Processor and semiconductor giant Intel Corp. entered a Strategic Investment Program Agreement Aug. 11 with Washington County, Oregon’s second-largest county, located just outside Portland, the Portland Business Journal reports. The agreement is loaded with property tax incentives to ensure that Intel continues to invest in manufacturing and developing technologies in the state. While county officials have not announced how much Intel will save through the agreement, one estimate put it at $2 billion. The deal must still be approved by the county and Hillsboro City at an Aug. 26 meeting, reports the Oregonian.
The deal is the latest example of Oregon’s use of its Strategic Investment Program (SIP), which was enacted in 1993 to encourage cities and counties to retain major industries and attract investment and employment. SIP agreements generally limit property taxes for a specific taxpayer. In return, the taxpayer typically pays a community service fee in lieu of property taxes. Intel has previously entered SIP agreements with Washington County and the city of Hillsboro, most recently in 2005.
To qualify for the program, projects must be approved by the Oregon Business Development Commission, must directly benefit a specific industry, and the total cost of the project must exceed $100 million—an amount Intel exceeds 1,000 times over.
Intel’s current SIP takes it up a notch, both in terms of amount and duration. The new agreement provides that Intel will invest up to $100 billion in the state over a 30-year period, and cites the accelerating cost of research and development of new technologies as the reason for its huge investment. The $100 billion will go mostly to investments in semiconductor manufacturing and developing new semiconductor technology—the agreement prohibits the investments from going to other areas like new business groups or product marketing.
Although Oregon has Intel locked in for the long haul, it may not reap the benefits of the SIP for a while—Intel has 10 years from the start of the agreement to make its first portion of the $100 billion investment. Once it does invest, each payment Intel makes will be eligible for a 15-year partial tax exemption, and the first $100 million is fully taxable (plus 3 percent each year for annual growth). Any investments made after year 15 of the agreement will only get the partial exemption until the end of the 30-year period.
In exchange, Intel will make three separate types of payments. First, it will pay Washington County $2.87 million per year from 2025 through 2044, referred to as guaranteed annual payments. Intel will also make community service fee payments, which are 25 percent of the amount exempted from property tax for that year, up to $2 million per year. And a third yearly fee, called a fee in lieu of property taxes, must also be made based on a specific formula that considers the amount of the community service fee and is prorated based on how much of the $100 billion investment was made during that year. Importantly, Intel retains its right to challenge its assessed property values in the normal manner for other property owners throughout the agreement.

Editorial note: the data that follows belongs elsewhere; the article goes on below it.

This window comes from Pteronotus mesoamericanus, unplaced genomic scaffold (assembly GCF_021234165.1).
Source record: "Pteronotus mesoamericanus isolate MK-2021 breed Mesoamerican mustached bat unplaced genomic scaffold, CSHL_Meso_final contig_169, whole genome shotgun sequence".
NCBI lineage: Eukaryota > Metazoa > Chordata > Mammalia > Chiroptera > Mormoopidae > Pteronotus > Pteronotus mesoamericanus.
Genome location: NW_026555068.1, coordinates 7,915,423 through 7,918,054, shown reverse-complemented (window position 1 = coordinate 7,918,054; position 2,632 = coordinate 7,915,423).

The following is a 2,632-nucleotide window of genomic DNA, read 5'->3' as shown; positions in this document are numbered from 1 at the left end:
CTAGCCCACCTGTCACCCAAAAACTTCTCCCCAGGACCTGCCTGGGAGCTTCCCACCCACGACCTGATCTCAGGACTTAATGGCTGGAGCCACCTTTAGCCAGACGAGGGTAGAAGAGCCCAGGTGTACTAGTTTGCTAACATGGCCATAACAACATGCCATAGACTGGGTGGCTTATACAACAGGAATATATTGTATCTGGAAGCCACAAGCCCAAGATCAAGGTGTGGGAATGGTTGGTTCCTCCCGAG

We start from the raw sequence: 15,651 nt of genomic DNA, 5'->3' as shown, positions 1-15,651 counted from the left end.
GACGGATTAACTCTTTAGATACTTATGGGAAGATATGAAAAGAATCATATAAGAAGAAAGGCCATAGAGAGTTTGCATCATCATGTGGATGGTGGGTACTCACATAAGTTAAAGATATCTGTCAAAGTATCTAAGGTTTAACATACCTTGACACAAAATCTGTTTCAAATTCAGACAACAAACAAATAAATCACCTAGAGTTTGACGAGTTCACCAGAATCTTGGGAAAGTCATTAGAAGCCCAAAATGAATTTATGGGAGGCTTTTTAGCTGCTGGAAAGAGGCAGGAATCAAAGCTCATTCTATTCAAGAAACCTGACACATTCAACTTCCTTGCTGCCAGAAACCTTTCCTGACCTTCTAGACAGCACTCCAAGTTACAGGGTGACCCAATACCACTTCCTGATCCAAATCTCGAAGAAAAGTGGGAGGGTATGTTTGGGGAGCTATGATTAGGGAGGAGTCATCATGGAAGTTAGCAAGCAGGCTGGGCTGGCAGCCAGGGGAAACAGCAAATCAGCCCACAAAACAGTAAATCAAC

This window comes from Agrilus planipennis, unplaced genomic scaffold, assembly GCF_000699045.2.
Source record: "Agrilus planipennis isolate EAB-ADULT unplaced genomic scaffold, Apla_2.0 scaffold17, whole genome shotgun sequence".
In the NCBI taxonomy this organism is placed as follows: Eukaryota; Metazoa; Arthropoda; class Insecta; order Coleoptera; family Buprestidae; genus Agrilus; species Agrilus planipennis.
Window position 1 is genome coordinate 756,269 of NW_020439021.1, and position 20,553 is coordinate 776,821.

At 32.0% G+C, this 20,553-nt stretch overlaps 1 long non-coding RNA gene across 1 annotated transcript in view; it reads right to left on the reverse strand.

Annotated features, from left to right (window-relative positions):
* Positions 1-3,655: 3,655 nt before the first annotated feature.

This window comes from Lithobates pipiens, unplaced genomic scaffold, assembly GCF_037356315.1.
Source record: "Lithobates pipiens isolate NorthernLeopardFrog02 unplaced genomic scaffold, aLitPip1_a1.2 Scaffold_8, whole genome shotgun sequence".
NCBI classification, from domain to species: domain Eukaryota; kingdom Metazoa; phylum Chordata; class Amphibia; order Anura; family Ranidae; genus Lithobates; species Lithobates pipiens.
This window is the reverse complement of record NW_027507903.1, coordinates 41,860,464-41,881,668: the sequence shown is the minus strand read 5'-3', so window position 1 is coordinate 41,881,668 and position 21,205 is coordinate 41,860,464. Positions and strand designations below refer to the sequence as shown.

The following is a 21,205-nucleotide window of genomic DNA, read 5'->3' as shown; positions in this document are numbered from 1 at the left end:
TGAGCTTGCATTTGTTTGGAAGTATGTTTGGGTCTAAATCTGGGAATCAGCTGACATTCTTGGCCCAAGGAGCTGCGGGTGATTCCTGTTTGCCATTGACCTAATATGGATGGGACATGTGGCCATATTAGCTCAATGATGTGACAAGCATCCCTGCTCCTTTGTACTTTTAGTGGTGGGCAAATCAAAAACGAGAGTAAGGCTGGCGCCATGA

While Oregon and Intel are likely very happy with this deal, others may be skeptical that the deal will actually be beneficial for the state in the long term. Joseph Henchman, of the Tax Foundation, writes that analyzing the effectiveness of incentives is difficult, because they are often judged by ribbon-cutting ceremonies at the start rather than real results at the end. Henchman also tweeted Aug. 11, “Speaking on tax incentives, I told state legislators to STOP OFFERING THEM. But if you’re going to, evaluate them.” States should consider how they will measure the impact of an incentive agreement, how it fits into their broader tax policy, and whether they would spend the amount of money in the incentive program through an ordinary budget appropriation, Henchman adds.
Similarly, the Institute on Taxation and Economic Policy stated that tax incentives bring little benefit to states and localities, and are a “drag” on the national economy. The Institute noted that tax incentives are rarely the deciding factor in whether a taxpayer chooses to stay or locate to the jurisdiction offering the incentive—rather it serves as a windfall benefit for a company that already knows where it wants to be. Further, the money that goes toward the incentive takes away from what would otherwise contribute to improving public services—and if the incentive attracts lots of new employees to the state, that also means more services are needed, the report adds.
With Intel and Oregon celebrating their new agreement, the rest of us will have to wait until 2044 to see if the agreement constitutes good tax policy. But, perhaps the state did not worry about committing bad tax policy to ensure the continued presence of its largest private employer.
Continue the conversation on Bloomberg BNA’s State Tax Group’s LinkedIn page: Did Intel get too sweet of a deal? More broadly, should states move away from huge incentive programs for specific taxpayers?
Sign up for a free trial of the Bloomberg BNA Premier State Tax Library and see a detailed discussion on state property taxes.
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